Saturday, July 11, 2015

National anthem controversy

Copied from Facebook friends post.
Indranil Banerjie
5:29 PM (2 hours ago)


There is a popular conspiracy that has been around forever that claims Rabindranath Tagore composed his 'Jana Gana Mana' to welcome George V to India, the same Emperor which he later denied writing his anthem in the honor of.

These conspirators who think Tagore a British stooge poses a very rudimentary knowledge of history and are unfamiliar with Tagore's contributions to improvements in rural education and efforts in the uplifting of tribal people in India and are definitely oblivious to the 4th stanza of our national anthem which has the words "Snehomoyi tumi mata" which means "Oh Loving Mother!" clearly stating it was not written for King George V.

Furthermore, in his letter of 19 March 1939, Tagore writes, "I should only insult myself if I cared to answer those who consider me capable of such unbounded stupidity as to sing in praise of George the Fourth or George the Fifth as the Eternal Charioteer leading the pilgrims on their journey through countless ages of the timeless history of mankind." (Purvasa, Phalgun, 1354, p738.)

Some even say that he renounced his knighthood to falsely show his patriotism and to make amends for glorifying a callous megalomaniacal regime. However, Tagore had no real reason to go to the extent of renouncing his knighthood to show his patriotism,which if he had, he could have gotten away with just penning another song. The fact he actually parted with knighthood, indubitably, is evidence enough that he was a true patriot who placed his country above himself, quite unlike some maharajas who were happy to lead a life of hedonism while their hapless subjects perished under the imperialistic ambitions of the British!

Besides, the fourth verse of the poem clearly shows it was dedicated to a female which King George wasn't.
His letter to Lord Chelmsford relinquishing his knighthood:
Letter from Rabindranath Tagore to Lord Chelmsford, Viceroy of India
Calcutta [India]
31 May 1919

"Your Excellency,
The enormity of the measures taken by the Government in the Punjab for quelling some local disturbances has, with a rude shock, revealed to our minds the helplessness of our position as British subjects in India. The disproportionate severity of the punishments inflicted upon the unfortunate people and the methods of carrying them out, we are convinced, are without parallel in the history of civilised governments, barring some conspicuous exceptions, recent and remote. Considering that such treatment has been meted out to a population, disarmed and resourceless, by a power which has the most terribly efficient organisation for destruction of human lives, we must strongly assert that it can claim no political expediency, far less moral justification. The accounts of the insults and sufferings by our brothers in Punjab have trickled through the gagged silence, reaching every corner of India, and the universal agony of indignation roused in the hearts of our people has been ignored by our rulers—possibly congratulating themselves for what they imagine as salutary lessons. This callousness has been praised by most of the Anglo-Indian papers, which have in some cases gone to the brutal length of making fun of our sufferings, without receiving the least check from the same authority—relentlessly careful in smothering every cry of pain and expression of judgement from the organs representing the sufferers. Knowing that our appeals have been in vain and that the passion of vengeance is blinding the nobler vision of statesmanship in our Government, which could so easily afford to be magnanimous as befitting its physical strength and moral tradition, the very least that I can do for my country is to take all consequences upon myself in giving voice to the protest of the millions of my countrymen, surprised into a dumb anguish of terror. The time has come when badges of honour make our shame glaring in the incongruous context of humiliation, and I for my part wish to stand, shorn of all special distinctions, by the side of those of my countrymen, who, for their so-called insignificance, are liable to suffer degradation not fit for human beings.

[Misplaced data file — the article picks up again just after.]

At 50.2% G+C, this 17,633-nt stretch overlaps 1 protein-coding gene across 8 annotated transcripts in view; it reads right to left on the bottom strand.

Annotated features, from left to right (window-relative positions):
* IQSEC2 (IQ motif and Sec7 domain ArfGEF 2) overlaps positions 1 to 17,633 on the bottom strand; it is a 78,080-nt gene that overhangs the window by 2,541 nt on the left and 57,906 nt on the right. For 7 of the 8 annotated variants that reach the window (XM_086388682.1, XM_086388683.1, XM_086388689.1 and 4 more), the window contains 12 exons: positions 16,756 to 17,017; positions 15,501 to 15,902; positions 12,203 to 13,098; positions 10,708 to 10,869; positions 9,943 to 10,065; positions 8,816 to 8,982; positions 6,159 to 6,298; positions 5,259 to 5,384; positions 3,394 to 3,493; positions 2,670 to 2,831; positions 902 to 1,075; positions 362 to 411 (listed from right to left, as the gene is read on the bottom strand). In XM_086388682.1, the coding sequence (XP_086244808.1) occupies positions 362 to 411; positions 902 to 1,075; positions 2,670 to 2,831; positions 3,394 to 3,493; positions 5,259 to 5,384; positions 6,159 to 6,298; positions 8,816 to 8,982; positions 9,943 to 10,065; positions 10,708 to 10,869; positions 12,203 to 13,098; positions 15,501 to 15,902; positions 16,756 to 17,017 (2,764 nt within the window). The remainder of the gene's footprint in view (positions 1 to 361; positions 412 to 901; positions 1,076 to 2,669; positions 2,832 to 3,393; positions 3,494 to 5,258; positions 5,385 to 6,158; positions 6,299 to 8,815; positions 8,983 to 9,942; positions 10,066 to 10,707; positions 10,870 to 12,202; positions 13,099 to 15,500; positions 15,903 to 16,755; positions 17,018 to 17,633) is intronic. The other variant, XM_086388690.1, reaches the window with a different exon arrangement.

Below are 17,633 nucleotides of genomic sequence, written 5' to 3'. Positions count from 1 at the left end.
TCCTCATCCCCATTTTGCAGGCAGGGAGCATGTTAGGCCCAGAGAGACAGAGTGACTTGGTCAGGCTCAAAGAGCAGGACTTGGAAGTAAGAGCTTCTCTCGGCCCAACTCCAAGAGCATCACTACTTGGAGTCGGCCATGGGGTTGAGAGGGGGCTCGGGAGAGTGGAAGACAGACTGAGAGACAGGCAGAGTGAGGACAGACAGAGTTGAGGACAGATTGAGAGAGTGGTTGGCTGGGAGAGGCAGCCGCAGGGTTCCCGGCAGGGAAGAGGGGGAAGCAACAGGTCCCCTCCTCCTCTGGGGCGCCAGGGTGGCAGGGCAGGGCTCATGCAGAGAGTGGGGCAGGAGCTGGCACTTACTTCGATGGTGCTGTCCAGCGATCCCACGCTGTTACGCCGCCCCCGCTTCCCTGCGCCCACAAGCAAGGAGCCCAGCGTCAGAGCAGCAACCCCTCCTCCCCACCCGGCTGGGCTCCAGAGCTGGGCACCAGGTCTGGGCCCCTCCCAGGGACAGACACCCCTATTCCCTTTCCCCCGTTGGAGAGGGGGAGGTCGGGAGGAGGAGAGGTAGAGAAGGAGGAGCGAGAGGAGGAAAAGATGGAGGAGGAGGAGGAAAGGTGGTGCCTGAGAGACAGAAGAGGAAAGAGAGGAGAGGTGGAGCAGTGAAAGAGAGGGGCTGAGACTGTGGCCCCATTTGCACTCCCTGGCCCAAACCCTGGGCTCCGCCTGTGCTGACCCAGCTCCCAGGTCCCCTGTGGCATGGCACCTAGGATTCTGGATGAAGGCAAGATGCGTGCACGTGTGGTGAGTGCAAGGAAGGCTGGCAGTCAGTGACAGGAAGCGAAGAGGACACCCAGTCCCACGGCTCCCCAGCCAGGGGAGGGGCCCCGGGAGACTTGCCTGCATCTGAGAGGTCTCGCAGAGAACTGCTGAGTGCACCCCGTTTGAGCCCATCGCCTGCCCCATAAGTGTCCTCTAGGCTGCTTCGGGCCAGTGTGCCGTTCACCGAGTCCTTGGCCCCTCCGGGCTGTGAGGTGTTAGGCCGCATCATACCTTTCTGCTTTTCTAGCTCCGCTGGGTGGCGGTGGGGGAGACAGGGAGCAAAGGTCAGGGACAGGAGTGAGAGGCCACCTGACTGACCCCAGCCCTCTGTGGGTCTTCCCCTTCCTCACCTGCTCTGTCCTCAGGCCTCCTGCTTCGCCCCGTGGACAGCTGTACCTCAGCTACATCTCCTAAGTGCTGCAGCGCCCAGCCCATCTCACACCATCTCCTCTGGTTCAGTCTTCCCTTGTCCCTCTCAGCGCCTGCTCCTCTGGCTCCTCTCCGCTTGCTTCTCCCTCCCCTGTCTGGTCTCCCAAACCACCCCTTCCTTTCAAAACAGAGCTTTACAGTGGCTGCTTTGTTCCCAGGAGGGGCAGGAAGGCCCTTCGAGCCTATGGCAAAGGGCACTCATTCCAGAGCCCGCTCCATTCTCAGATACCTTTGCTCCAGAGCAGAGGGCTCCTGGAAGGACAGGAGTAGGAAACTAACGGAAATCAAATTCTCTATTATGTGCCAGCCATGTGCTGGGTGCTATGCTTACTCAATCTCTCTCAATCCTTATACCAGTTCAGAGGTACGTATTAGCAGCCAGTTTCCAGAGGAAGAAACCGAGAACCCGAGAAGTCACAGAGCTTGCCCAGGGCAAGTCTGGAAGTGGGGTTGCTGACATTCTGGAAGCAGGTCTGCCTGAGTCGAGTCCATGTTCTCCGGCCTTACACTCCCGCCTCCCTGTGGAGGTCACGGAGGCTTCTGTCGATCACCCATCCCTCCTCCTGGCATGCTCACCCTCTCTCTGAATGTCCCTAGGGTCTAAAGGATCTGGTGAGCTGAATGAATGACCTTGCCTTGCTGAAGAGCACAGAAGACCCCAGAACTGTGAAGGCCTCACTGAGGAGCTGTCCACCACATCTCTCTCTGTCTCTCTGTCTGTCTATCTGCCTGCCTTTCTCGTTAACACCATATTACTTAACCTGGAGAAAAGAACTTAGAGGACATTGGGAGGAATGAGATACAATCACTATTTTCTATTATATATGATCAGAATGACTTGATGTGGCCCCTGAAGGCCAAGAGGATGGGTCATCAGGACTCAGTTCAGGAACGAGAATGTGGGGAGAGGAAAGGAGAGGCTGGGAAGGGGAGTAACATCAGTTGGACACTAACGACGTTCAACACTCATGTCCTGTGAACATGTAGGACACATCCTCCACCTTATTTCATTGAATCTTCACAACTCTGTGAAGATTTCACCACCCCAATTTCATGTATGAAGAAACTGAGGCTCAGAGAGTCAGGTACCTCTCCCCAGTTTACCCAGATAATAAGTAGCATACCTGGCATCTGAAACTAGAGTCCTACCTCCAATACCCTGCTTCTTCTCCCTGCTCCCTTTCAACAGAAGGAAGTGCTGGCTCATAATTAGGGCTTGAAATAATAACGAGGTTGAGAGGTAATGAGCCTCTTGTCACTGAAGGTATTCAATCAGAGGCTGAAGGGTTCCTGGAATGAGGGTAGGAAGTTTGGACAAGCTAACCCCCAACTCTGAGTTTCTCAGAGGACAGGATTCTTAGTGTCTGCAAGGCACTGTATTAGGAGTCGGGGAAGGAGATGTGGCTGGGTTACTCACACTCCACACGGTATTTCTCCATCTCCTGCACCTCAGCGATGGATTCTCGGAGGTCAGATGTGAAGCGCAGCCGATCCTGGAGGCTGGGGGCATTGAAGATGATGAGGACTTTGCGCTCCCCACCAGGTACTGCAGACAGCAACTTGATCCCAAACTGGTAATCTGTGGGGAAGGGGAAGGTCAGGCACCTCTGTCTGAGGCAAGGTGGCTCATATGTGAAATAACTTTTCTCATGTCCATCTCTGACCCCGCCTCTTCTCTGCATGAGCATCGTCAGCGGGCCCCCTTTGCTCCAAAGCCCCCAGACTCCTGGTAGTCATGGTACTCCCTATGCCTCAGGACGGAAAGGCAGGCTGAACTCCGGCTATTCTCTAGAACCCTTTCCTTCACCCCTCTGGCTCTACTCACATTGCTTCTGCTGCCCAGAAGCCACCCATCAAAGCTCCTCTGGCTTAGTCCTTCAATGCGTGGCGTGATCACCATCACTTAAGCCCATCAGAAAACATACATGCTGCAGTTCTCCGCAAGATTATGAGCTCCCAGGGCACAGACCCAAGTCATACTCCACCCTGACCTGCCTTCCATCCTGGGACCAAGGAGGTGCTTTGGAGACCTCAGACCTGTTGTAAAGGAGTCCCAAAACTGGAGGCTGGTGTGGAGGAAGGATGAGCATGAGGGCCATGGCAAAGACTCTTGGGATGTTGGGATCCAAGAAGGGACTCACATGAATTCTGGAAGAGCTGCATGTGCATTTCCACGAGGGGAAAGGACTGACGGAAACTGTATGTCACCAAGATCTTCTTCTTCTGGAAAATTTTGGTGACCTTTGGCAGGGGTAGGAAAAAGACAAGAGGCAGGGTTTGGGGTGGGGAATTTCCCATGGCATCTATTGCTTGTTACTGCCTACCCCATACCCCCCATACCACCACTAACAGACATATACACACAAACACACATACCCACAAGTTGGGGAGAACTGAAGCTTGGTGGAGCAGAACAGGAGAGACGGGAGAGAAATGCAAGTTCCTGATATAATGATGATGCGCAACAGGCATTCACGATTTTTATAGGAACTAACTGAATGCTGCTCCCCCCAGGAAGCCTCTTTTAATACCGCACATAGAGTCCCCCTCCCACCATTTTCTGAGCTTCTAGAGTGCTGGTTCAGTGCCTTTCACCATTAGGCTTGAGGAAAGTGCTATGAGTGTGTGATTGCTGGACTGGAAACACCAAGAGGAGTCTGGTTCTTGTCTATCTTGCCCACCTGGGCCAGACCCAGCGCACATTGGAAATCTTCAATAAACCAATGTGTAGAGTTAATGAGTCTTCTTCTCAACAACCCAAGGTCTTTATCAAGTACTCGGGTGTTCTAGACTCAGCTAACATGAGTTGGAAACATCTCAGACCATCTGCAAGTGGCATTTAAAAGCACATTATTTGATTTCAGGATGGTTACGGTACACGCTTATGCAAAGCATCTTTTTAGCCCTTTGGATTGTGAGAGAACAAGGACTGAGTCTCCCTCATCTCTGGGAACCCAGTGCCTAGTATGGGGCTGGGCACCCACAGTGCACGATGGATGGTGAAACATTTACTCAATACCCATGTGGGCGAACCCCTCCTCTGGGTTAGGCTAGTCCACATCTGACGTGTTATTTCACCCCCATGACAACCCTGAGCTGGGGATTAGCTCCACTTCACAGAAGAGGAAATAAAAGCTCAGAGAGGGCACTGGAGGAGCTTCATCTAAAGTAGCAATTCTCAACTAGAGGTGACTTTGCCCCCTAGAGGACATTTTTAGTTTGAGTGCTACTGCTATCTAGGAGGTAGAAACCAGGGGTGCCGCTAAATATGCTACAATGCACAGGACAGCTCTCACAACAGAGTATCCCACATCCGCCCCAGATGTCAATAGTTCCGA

These are the reasons which have painfully compelled me to ask Your Excellency, with due reference and regret, to relieve me of my title of Knighthood, which I had the honour to accept from His Majesty the King at the hands of your predecessor, for whose nobleness of heart I still entertain great admiration.

Yours faithfully,

Rabindranath Tagore "
Source: Krishna Dutta and Andrew Robinson, eds., Selected Letters of Rabindranath Tagore (Cambridge: Cambridge University Press, 1997). Letter published in Modern Review (Calcutta monthly), July 1919.